Agile Project Management As We Know It

Author: Elena Toffalori

modular-codifi.0011-1080x675.jpg

At CoDA, we are enthusiastic followers of the Agile movement, proposing it as an alternative to traditional project management. Here we give you a short overview of Agile’s basics and two core concepts, user stories and scrum meetings, that revolutionized the way we think through and execute our projects.

Agile Project Management Basics

Agile was originally designed for software development, which is an integral part of our work. We use Agile both in developing and maintaining Mukurtu.net tools and services for web archiving and publishing of digital heritage and in designing custom database solutions and data and media management workflows in our Codifi projects with archaeologists around the world.

But over the years we – and many others – have tweaked the process to extend it to less traditional projects.

In brief, working with the agile methodology means:

  • Focussing on short iterations called ‘sprints’ of work, each delivering a working product increment;
  • Scheduling regular team check-ins (stand-ups or scrum meetings) to maximize the exchange of relevant information while saving everyone time;
  • Breaking project down into user-centric ‘stories’ that translate to tasks;
  • Keep tasks assigned, estimated in hours/days and prioritized into a product backlog.

Read more here about the Agile methodology, originally designed for software development.

 

Product backlog can be a physical whiteboard; we find it convenient to use project management tools that offer ‘whiteboard metaphors’ such as Pivotal Tracker or Jira Agile. You will find plenty of these online, most offering either a trial limited in time or a free plan for small projects.

 

A Screenshot from one of our projects in Pivotal Tracker

A Screenshot from one of our projects in Pivotal Tracker

User Stories, What the project is really about

User Stories are a way to break down even the most complex project into communicable, measurable bits.

User stories are generally built with the following structure:

As a(n) “x” I want to be able to do “y” (so that “z”)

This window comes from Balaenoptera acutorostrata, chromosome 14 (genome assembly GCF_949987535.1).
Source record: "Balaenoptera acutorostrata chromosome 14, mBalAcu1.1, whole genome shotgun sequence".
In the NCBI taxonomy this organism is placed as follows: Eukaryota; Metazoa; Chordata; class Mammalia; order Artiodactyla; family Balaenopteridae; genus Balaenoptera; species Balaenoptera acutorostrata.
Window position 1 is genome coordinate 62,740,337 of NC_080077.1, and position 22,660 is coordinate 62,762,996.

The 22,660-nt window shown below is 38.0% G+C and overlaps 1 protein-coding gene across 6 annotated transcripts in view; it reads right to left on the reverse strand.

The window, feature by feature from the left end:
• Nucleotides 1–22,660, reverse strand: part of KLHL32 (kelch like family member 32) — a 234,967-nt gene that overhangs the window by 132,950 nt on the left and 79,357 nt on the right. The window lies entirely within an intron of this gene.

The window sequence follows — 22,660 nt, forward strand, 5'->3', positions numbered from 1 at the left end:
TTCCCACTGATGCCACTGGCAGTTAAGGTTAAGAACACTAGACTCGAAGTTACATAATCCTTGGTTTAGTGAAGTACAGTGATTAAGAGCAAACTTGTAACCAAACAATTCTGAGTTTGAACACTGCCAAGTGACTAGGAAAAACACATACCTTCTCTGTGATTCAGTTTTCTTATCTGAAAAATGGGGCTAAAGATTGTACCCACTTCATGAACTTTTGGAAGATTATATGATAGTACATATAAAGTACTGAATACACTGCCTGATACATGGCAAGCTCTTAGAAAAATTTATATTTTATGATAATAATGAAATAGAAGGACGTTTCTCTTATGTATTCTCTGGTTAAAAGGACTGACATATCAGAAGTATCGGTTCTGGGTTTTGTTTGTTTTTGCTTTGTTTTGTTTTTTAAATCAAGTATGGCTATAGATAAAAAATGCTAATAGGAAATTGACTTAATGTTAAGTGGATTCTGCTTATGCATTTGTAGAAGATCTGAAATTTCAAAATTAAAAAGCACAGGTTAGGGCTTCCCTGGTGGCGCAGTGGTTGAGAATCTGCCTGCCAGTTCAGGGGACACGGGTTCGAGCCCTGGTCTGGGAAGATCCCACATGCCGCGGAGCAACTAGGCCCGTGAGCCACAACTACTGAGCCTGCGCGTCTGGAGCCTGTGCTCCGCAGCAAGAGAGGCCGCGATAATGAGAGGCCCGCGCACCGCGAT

• For a technical developer, this structure provides context as to why something is being implemented, as well as aid in prioritizing features.
  • For the client and non-technical stakeholders, having to break down the final product into detailed features helps immensely with designing the final user experience and thinking through all possible scenarios and audiences involved.
  • For everyone, stories quantify time and resources, while keeping the ‘why’ (goals) separated from the ‘how’ (specific tool or process), which allows creative solutions to emerge.

A user story should also have detailed acceptance criteria that assist testing the story before approval.

This is an example of a user story we had in our backlog for the new Mukurtu 2.0, launching this month (March 2015).


As a Mukurtu site contributor I would like to add one or many cultural protocols to my Digital Heritage Item so that I can determine who has access to it.

ACCEPTANCE CRITERIA

Given that I am a Mukurtu site contributor, member of at least one community on the site, and I have identified the parameters under which I want my content to be shared, when I add a Digital Heritage item I would expect to be able to:

  • Only see the communities and protocols to which I have access
  • Share the content to
  1. the community only
  2. publicly and still have the community attribution
  3. one or more communities and choose one or more protocols to fine-tune access
  • Create content attributed to one or more communities and protocols to which I am AT LEAST a contributor AND can decide if the audience for my content must be members of all the assigned protocols, or either of the assigned protocols, pending approval

Execution: Value Everyone's Time

Scrum meetings provide a framework for keeping team-wide meetings short and concise (usually under 15 minutes depending on team size), while communicating effectively, tackling blockers and estimating progress. In interdisciplinary projects, frequent communication minimizes misunderstanding and settles responsibility and ownership issues that may arise over the course of the project.

During daily (or regular) stand-ups, facilitated by a Scrum Master, each team member should quickly go through:

  • work they’ve done since last meeting
  • what they’re working on until the next one, and
  • point out any blockers they’ve run into

Individual meetings to clear blockers, or further discussions on a specific issue, can follow or be scheduled now for a different time, so that no one has to sit through lengthy technical discussions that don’t involve them.

As Wikipedia puts it: “Any impediment/stumbling block identified in this meeting is documented by the Scrum Master and worked towards resolution outside of this meeting. No detailed discussions shall happen in this meeting.”

Have you tried Agile for anything but software development, or working with interdisciplinary teams? Let us know your experience!